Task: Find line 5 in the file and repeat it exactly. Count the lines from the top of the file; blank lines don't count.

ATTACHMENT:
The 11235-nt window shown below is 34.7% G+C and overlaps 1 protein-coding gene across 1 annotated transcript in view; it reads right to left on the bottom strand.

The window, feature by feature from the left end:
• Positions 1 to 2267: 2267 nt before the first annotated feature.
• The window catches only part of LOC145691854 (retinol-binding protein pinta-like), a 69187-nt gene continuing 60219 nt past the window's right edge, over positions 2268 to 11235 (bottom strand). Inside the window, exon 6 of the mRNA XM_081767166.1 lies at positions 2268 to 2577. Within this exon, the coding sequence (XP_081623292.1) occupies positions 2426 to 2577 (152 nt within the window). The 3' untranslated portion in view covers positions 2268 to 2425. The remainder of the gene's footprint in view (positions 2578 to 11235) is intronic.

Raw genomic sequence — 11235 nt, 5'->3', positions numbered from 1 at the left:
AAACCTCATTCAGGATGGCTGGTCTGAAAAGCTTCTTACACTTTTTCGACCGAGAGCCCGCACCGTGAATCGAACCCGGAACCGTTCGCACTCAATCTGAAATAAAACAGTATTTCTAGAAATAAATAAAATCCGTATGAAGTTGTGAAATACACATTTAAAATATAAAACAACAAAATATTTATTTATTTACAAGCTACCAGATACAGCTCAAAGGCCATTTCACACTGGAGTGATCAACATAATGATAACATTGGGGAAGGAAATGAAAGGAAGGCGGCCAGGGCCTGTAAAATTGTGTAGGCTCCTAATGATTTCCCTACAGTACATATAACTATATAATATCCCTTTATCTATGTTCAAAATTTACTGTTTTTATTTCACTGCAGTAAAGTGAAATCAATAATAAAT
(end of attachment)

Raw genomic sequence — 11235 nt, 5'->3', positions numbered from 1 at the left: